We have glimpses, as they walk on, of long narrow lanes of small and low-roofed houses. There is evidently much congestion in the poorer quarters of the city. Look through that open door and you will see an industrious family. A widow and her three daughters are spinning and weaving fine linen, which might well be mistaken for silk.

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Here is a brickyard. Labourers are mixing the clay; others shape the bricks with a binding of straw and lay them out to dry. Carriers come for those which are ready, and take heavy loads in two slings suspended from poles which they lift upon their shoulders. An overseer hastens them on, for the builders cannot be kept waiting.

Farther on is a stoneworker's yard. Under an awning squat several skilled artisans who are engaged making vessels of alabaster and porphyry. The process is slow and arduous. One has shaped and polished a handsome jar with fluted lip and narrow neck, and is hollowing it out with a copper-tipped drill which is fed with ground emery. He pauses for a moment to wipe the perspiration from his forehead. and remarks to a fellow: "This is certainly a handsome vessel." The other looks up and surveys it critically. "It is your masterpiece," he remarks, with a smile, and then goes on drilling a large shallow milk bowl.

Two men are cutting a block of porphyry with a copper saw, while an apprentice supplies the emery, and relieves now one and then the other. See how skilfully those labourers are levering a granite boulder into position; it is mounted on a rounded wooden cradle, and slewed this way and that. A lad is gathering wedges with which to raise it up. One or two naked boys, squatted in a shady corner, are watching the proceedings with interest. They are going to saw stone too, when they grow strong.

We enter another street and our ears are assailed by the clamour of metal workers. It is a noisy quarter. Bang, bang, go the hammers on a large sheet of copper. One would be deafened if he stayed here long. Passersby twitch their eyes and foreheads and hurry on. Look

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at these naked men kneeling round the blazing furnace, puffing their cheeks and blowing through long pipes. No Egyptian inventor has yet contrived a mechanical bellows. Now the glowing metal is pulled from the furnace, and a dozen exhausted workers rise, with their blowpipes in their hands, coughing and rubbing their eyes, to wait until the hammermen require them again.

Here are goldsmiths at work. A man is weighing precious metal in a balance, and a scribe sits in front of him making careful records on a sheet of papyrus. Near by are men with clever fingers and keen eyes, who engrave and pierce little pieces of gold and silver, shape ear-rings and necklaces, and hammer out sheets of gold which are to be inscribed with hieroglyphics. An overseer moves to and fro from bench to bench and artisan to artisan, surveying everything that is being done with critical eyes.

So we pass from street to street, here watching potters at work, there sculptors and carvers of wood and ivory, and anon the sandal makers and those deft leather cutters who provide gentlemen with slitted network to suspend on the back of their kilts for sitting upon.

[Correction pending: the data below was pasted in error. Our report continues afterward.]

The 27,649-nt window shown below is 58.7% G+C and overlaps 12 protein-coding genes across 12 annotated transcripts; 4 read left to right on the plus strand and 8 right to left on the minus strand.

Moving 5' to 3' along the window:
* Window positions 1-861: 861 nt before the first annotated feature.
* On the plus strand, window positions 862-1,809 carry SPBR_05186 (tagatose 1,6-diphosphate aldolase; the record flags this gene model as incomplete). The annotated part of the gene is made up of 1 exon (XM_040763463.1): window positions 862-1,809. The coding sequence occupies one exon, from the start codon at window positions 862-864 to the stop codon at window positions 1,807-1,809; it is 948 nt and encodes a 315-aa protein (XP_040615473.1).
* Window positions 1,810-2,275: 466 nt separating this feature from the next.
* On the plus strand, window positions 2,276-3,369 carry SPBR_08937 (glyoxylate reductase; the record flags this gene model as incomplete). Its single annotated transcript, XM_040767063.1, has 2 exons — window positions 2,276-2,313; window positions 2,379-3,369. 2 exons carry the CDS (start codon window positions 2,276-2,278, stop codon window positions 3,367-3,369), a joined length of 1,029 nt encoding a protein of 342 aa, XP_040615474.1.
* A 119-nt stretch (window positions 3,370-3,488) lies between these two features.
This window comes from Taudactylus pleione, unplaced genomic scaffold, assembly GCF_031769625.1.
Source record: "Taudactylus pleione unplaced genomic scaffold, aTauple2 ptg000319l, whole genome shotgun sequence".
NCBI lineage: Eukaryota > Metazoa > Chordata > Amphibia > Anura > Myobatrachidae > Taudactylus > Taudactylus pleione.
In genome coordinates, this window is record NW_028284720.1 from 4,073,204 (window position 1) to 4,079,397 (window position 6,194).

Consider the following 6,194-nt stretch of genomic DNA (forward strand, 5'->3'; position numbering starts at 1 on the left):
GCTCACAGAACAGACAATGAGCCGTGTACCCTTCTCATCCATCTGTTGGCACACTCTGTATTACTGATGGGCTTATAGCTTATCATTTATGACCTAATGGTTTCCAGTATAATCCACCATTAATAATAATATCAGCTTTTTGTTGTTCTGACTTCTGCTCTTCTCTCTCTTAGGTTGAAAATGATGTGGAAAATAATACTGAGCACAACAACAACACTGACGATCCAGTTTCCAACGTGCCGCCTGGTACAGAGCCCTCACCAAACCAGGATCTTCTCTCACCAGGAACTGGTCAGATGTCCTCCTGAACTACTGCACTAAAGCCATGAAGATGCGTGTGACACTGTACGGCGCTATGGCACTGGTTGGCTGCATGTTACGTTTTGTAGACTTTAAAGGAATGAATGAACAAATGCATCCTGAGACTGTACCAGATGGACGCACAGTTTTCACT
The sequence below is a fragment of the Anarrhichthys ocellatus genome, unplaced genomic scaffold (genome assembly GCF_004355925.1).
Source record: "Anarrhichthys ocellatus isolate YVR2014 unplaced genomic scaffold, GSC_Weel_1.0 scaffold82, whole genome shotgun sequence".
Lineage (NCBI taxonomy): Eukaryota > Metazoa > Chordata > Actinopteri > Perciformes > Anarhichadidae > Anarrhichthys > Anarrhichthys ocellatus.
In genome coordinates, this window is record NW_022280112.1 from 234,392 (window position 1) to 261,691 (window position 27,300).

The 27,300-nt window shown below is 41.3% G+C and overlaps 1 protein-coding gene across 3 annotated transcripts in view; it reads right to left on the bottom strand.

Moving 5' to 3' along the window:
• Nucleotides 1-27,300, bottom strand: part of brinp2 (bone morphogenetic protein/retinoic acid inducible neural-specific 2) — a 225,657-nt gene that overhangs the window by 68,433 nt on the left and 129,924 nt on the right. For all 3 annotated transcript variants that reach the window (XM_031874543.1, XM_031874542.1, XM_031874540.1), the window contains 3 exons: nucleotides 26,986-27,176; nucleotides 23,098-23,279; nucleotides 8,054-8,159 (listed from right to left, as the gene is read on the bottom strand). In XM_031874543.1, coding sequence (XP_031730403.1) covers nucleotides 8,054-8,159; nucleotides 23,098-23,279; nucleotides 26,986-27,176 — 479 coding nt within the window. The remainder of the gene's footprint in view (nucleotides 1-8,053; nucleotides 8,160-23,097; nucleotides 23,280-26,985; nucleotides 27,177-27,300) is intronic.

Now we reach the principal marketplace. The scene is animated and intensely human. Merchants are squatted beside their stalls, some drowsing in the heat while they await purchasers, and others gesticulating excitedly at bargain making. There is a good deal of wrangling, and voices are often raised in dispute, while friends gather in knots and chatter and laugh or engage in lively argument. Some make purchases with ring money, but the majority engage in barter. Here a merchant has displayed a fine collection of vases and bowls. A lady surveys his wares critically and shakes her head over the prices he demands; but he waits patiently, for he knows

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she is tempted to purchase and notes that she always returns to a particular porphyry jar of exquisite design.

A woman of the working class leans over a basket of fish, and doubts if they are quite fresh. The vendor lifts one, presses it with his fingers, and smiles to her. "Caught this morning," he says. She decides to have it for her husband's dinner, and gives in exchange a piece of red pottery. Another woman barters a small carved box for ointment and perfume, while a man gives a fan for a bundle of onions.

A steward from a nobleman's house passes from stall to stall, accompanied by two servants, making numerous purchases, because several guests of note are coming to the evening meal. He is welcomed, although a hard bargainer, for he pays with money.

We catch, as we turn away, a soothing glimpse of the broad blue river, and turn towards it, for the streets are dusty and hot, and we know the air is cooler beside the quays. We cross an open space in which are piled up the cargoes of unloaded boats. Here come half a dozen foreign sailors who are going sightseeing. They also intend to make private purchases for their friends at home. You can tell by their pants and characteristic "wasp waists" that they are Cretans. They are short of stature and slim and have sharp features like the Delta coast dwellers, and their movements are active. Their dark hair is pleated in three long coils which fall over their shoulders, and they affect small coloured turbans. They all wear armlets, which are greatly favoured in the distant island kingdom.